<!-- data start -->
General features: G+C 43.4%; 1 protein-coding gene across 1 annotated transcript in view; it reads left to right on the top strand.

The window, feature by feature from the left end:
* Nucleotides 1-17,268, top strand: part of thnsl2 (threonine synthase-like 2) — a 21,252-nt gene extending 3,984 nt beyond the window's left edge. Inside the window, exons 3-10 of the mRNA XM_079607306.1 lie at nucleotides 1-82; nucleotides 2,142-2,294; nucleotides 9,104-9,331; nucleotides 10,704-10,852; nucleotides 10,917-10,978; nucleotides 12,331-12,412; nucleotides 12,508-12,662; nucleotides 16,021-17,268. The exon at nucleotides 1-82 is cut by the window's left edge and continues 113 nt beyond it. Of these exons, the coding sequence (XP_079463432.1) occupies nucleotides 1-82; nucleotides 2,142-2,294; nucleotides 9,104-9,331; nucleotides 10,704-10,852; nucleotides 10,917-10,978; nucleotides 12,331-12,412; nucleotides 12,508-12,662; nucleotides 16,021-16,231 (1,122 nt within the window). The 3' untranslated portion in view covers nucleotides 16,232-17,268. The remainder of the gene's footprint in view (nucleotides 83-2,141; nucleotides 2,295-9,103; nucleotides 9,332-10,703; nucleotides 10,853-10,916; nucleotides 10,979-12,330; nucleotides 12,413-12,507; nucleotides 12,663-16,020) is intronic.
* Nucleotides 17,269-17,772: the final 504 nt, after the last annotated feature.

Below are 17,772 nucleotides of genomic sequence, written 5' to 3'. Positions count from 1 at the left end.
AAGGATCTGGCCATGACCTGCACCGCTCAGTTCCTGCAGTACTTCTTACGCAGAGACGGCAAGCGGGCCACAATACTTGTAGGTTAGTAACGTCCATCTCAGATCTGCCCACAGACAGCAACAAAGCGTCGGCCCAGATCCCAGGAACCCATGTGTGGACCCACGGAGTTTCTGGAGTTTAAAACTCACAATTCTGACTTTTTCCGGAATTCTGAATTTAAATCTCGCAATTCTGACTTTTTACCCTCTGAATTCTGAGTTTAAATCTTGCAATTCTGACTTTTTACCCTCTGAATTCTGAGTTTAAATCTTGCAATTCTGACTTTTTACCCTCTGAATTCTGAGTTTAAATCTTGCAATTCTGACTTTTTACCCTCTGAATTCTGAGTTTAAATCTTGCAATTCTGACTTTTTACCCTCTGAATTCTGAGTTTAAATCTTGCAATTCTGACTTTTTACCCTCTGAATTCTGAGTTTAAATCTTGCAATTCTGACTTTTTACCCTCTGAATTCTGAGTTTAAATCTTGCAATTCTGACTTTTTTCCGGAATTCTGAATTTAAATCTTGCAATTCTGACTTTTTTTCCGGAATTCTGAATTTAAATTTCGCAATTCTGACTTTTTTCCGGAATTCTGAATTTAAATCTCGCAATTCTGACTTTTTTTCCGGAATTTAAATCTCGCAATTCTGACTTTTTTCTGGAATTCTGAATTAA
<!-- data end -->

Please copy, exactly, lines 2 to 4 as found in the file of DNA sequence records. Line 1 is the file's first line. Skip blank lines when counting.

The window, feature by feature from the left end:
* Nucleotides 1-17,268, top strand: part of thnsl2 (threonine synthase-like 2) — a 21,252-nt gene extending 3,984 nt beyond the window's left edge. Inside the window, exons 3-10 of the mRNA XM_079607306.1 lie at nucleotides 1-82; nucleotides 2,142-2,294; nucleotides 9,104-9,331; nucleotides 10,704-10,852; nucleotides 10,917-10,978; nucleotides 12,331-12,412; nucleotides 12,508-12,662; nucleotides 16,021-17,268. The exon at nucleotides 1-82 is cut by the window's left edge and continues 113 nt beyond it. Of these exons, the coding sequence (XP_079463432.1) occupies nucleotides 1-82; nucleotides 2,142-2,294; nucleotides 9,104-9,331; nucleotides 10,704-10,852; nucleotides 10,917-10,978; nucleotides 12,331-12,412; nucleotides 12,508-12,662; nucleotides 16,021-16,231 (1,122 nt within the window). The 3' untranslated portion in view covers nucleotides 16,232-17,268. The remainder of the gene's footprint in view (nucleotides 83-2,141; nucleotides 2,295-9,103; nucleotides 9,332-10,703; nucleotides 10,853-10,916; nucleotides 10,979-12,330; nucleotides 12,413-12,507; nucleotides 12,663-16,020) is intronic.
* Nucleotides 17,269-17,772: the final 504 nt, after the last annotated feature.